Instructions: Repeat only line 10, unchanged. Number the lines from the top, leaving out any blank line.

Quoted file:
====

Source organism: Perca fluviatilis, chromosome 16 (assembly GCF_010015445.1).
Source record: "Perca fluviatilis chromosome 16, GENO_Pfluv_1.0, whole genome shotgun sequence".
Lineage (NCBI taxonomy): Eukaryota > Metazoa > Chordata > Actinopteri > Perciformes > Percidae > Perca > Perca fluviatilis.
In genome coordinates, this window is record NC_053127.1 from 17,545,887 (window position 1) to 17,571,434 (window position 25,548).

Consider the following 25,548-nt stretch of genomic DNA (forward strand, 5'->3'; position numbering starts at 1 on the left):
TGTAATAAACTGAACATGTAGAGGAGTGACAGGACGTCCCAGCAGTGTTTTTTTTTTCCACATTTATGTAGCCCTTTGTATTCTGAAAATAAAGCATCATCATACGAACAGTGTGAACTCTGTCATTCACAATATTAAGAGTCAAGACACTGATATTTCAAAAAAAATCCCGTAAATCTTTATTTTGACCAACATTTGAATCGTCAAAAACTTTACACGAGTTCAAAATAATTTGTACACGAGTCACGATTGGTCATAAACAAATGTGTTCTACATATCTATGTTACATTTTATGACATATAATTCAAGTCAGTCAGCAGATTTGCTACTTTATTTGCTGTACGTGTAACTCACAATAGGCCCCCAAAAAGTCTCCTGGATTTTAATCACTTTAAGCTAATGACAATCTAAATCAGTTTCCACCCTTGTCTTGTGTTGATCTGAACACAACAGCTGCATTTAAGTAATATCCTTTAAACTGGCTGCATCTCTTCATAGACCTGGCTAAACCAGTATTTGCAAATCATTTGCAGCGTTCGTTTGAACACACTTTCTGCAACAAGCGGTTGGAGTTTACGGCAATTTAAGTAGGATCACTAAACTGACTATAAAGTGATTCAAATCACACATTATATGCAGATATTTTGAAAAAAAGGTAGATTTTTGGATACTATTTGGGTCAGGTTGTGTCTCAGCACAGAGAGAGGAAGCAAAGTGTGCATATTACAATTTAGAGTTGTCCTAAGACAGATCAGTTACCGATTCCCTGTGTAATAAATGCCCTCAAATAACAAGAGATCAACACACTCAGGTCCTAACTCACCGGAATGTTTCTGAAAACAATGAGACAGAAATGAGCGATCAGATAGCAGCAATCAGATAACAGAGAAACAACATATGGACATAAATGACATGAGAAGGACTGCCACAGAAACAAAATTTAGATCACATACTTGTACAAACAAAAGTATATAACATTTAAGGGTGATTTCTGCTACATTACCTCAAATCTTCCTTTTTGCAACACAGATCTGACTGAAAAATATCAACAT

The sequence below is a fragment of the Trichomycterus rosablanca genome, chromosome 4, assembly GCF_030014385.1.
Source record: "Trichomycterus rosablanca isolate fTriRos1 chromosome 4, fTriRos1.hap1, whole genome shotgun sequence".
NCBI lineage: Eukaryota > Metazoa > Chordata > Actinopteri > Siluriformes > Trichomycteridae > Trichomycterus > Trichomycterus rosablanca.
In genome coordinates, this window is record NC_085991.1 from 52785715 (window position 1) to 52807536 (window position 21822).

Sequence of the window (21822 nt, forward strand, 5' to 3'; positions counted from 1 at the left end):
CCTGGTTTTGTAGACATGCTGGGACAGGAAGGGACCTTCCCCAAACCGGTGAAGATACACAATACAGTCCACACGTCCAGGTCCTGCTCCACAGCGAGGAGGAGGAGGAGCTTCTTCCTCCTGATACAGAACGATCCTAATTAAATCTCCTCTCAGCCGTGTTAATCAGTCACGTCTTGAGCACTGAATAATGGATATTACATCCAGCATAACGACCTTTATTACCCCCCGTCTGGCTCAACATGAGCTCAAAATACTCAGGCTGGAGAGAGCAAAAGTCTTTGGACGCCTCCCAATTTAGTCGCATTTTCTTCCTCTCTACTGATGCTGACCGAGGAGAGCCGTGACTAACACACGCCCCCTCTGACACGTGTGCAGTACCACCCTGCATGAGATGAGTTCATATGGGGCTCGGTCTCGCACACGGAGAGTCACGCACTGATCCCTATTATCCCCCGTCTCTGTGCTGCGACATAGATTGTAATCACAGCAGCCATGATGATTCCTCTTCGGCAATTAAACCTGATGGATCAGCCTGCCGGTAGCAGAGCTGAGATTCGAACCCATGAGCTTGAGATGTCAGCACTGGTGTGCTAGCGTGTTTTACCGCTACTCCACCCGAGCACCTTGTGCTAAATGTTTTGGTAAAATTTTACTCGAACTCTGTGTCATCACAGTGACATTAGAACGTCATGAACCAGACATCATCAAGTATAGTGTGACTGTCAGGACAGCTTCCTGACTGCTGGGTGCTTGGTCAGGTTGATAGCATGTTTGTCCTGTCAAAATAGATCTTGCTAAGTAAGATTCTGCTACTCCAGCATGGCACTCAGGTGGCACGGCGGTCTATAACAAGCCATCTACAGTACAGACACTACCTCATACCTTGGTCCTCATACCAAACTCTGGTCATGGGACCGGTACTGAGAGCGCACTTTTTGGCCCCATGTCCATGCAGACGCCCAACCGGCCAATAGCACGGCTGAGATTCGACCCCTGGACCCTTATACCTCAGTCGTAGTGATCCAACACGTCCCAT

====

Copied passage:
In genome coordinates, this window is record NC_085991.1 from 52785715 (window position 1) to 52807536 (window position 21822).